Greetings again, digital nomads. This week we’ll go back to basics: the foreign earned income exclusion. Form 2555.
I’m going to show you an element that is almost universally ignored by everyone. They’re probably right to ignore the problem, but it is important to know that a problem exists, and why you can safely ignore it. This week’s episode is buried, in other words, somewhere in Donald Rumsfeld’s brain. I aim to take an known-unknown and make it a known-known, so you can then ignore it with impunity.
Qualifying For the Foreign Earned Income Exclusion
Everyone you talk to about this topic jumps up and down and fairly shouts with glee about rainbows and unicorns and lollipops because … yeah, well, actually the foreign earned income exclusion is pretty sweet.
The first $100,200 of earned income (for 2015) can be exempted from U.S. income tax. More earned income can be excluded from U.S. income tax on top of that (for housing expenses). Use Form 2555 attached to a filed tax return to do this. (NOOB WARNING: you have to file a tax return to claim this exclusion. It does not automatically apply to you.
The next topic of conversation usually involves math and travel. How many days did you spend outside the United States? The number 330 gets mentioned a lot. Brows are furrowed. Much pondering. At least that’s the way it works for digital nomads. Oh, you might note a hand-wave in the general direction of bona fide residency (with no discussion of what that really means). But then everyone will start talking about 330.
But there are two words that no one seems to say. Tax home.
You do not qualify for the foreign earned income exclusion unless you know what those words mean, know what the IRS thinks they mean, and know that your tax home is where the IRS wants your tax home to be. The IRS is Mama. When Mama’s happy, EVERYBODY is happy. When Mama’s not happy, ain’t NOBODY happy.
Let’s make Mama happy.
And before I go on, let me translate that for the tax geeks among you.1
You must be a “Qualified Individual” to use the foreign earned income exclusion.2
There are two things that must be true in order for you to be a Qualified Individual:
- Your tax home must be outside the United States;3 and
- You must EITHER
a. be a U.S. citizen and a bona fide resident of a foreign country4 OR
b. you must be a U.S. citizen or resident alien (green card holder, “count the days” resident, or tax resident by election) and be outside the United States for **the right number of days** over a defined time period using a gratuitously overly-complex mathematical exercise that has the number 330 in it.5
The reason why everyone loves to talk about 330 days is because there is certainty. Yes, it is a stupidly over-complicated idea to understand and apply to your life. But you can figure it out.
No one wants to talk about the meaning of “tax home” because it is one of those defined pieces of jargon in the Internal Revenue Code that is poorly (at best) defined by the government. They tell you what they want, but they don’t tell you what they really mean. Your random Purveyor of Tax Expertise wants to look smart, hence discussions of math rather than trying to define the undefined.
The foreign earned income exclusion rules say that your tax home (for the purpose of the foreign earned income exclusion) has the same meaning as it does when you’re thinking about taking a tax deduction for travel expenses.6
The rules for taking a deduction for travel expenses7
are not exactly a model of clarity and have been hotly litigated by the IRS and taxpayers for decades. It’s an Itchy and Scratchy Show out there, people.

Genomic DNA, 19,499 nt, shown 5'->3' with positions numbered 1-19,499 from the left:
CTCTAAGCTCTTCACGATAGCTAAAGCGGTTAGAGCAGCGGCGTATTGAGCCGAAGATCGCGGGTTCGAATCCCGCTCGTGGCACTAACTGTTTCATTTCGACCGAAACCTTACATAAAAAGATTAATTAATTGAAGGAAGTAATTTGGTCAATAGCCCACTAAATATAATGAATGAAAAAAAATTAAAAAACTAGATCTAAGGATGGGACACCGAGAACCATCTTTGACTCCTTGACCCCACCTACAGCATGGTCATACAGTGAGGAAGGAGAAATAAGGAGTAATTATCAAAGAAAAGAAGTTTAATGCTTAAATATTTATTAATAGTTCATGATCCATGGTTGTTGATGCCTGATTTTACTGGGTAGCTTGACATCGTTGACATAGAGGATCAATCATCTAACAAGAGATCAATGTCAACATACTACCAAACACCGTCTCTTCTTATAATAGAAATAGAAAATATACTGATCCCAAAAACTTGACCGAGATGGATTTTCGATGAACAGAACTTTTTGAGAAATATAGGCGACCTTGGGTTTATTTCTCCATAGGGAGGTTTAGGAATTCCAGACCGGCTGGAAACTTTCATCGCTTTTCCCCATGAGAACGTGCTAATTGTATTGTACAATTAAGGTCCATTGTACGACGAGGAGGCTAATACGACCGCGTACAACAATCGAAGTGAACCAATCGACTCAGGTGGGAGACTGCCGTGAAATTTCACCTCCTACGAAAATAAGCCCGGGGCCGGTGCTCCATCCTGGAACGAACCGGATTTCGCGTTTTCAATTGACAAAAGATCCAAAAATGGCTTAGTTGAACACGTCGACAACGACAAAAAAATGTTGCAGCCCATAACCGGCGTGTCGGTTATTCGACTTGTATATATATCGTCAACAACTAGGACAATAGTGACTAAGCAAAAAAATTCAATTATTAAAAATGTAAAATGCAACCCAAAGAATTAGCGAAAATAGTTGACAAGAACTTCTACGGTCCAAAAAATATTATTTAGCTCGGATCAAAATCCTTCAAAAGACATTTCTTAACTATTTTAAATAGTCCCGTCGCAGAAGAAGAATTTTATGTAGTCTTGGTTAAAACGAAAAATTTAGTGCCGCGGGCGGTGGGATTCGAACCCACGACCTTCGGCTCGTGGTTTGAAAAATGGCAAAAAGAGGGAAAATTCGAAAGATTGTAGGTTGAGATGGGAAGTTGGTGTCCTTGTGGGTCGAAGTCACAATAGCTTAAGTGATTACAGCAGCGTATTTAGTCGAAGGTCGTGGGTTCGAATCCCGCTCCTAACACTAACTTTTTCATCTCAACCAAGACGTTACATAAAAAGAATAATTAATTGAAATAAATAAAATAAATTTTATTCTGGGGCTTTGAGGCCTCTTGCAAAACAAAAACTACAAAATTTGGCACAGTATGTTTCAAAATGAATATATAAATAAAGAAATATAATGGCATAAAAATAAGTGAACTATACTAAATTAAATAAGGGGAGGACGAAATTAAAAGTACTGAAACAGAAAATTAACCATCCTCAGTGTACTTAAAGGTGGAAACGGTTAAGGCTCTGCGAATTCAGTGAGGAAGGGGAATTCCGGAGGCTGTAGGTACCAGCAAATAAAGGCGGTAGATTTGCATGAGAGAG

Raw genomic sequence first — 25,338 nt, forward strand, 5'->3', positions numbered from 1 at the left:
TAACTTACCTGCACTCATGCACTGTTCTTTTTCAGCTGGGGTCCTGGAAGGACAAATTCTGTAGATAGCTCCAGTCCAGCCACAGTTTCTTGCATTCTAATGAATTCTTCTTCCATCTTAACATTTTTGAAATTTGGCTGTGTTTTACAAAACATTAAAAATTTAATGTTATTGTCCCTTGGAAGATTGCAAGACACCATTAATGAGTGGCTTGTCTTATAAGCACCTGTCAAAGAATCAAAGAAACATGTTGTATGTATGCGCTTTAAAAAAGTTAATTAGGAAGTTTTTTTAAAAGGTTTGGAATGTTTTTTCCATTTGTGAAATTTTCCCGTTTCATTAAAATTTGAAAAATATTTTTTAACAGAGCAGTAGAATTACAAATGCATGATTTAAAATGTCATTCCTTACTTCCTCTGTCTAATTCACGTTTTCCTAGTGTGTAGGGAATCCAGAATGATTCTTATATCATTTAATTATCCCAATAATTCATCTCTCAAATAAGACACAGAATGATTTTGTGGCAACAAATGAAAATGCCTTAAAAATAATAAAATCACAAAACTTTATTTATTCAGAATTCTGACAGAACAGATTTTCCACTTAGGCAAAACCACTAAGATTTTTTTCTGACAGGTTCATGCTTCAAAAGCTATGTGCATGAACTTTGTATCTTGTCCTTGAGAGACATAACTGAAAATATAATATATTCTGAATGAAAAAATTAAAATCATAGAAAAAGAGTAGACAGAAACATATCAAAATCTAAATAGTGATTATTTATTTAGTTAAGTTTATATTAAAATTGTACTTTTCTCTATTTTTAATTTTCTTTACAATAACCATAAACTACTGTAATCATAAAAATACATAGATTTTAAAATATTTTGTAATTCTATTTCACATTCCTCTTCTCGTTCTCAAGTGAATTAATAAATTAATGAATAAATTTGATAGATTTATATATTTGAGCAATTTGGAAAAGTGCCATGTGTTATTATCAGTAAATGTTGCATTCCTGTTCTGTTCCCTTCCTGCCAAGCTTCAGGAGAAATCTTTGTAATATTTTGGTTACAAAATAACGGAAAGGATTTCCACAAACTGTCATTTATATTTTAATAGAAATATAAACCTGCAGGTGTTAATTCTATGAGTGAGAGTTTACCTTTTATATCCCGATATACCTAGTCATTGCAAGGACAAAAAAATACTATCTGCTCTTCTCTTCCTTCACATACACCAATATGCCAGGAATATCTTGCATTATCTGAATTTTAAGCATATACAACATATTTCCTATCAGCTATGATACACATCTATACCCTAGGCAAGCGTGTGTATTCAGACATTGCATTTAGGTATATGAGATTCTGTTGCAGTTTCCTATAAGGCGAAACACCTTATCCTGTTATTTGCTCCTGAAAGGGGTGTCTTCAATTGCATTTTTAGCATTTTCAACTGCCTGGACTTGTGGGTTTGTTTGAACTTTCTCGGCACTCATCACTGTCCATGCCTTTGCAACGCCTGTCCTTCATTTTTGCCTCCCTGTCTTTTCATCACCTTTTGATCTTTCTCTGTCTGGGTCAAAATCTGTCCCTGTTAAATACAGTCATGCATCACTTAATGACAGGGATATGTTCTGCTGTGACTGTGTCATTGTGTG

Here’s what the IRS has to say about the idea of “tax home” (which you must have if you want the foreign earned income exclusion):
Tax home. For purposes of paragraph (a)(i) of this section, the term “tax home” has the same meaning which it has for purposes of section 162(a)(2) (relating to travel expenses away from home). Thus, under section 911, an individual’s tax home is considered to be located at his regular or principal (if more than one regular) place of business or, if the individual has no regular or principal place of business because of the nature of the business, then at his regular place of abode in a real and substantial sense. An individual shall not, however, be considered to have a tax home in a foreign country for any period for which the individual’s abode is in the United States. Temporary presence of the individual in the United States does not necessarily mean that the individual’s abode is in the United States during that time. Maintenance of a dwelling in the United States by an individual, whether or not that dwelling is used by the individual’s spouse and dependents, does not necessarily mean that the individual’s abode is in the United States.8
I can hear you now. “Da fuhhhhhhhh?”
Let’s break it down.
No U.S. Home; You’re Always On the Move
If you are permanently on the move–traveling the way I like to travel, with everything in one backpack–there is a pretty clear answer. The IRS says that your home is where you are, because that is where you are working: from Chiang Mai, out of your backpack.9
There are a lot of court cases that support this position. The court cases are in the context of “Dear IRS, I want to take a deduction for travel expenses under Section 162(a)(2)”. Where someone is an itinerant worker (truck drivers are a classic example
WARNING PDF), the IRS takes the position that the tax home follows the person. Since the person is working at the same location as his tax home, the IRS denies a business expense deduction for travel away from home.
You like that conclusion by the IRS. If you are spending 90 days in Bali followed by two months in Thailand and then you’re off to Vietnam for nine months, your tax home is where you are. Since that tax home is outside the United States, you qualify for the first of the two legs that must be satisfied in order to qualify for the foreign earned income exclusion. Go play the 330 game now.
Have a U.S. Tax Home; Always On the Move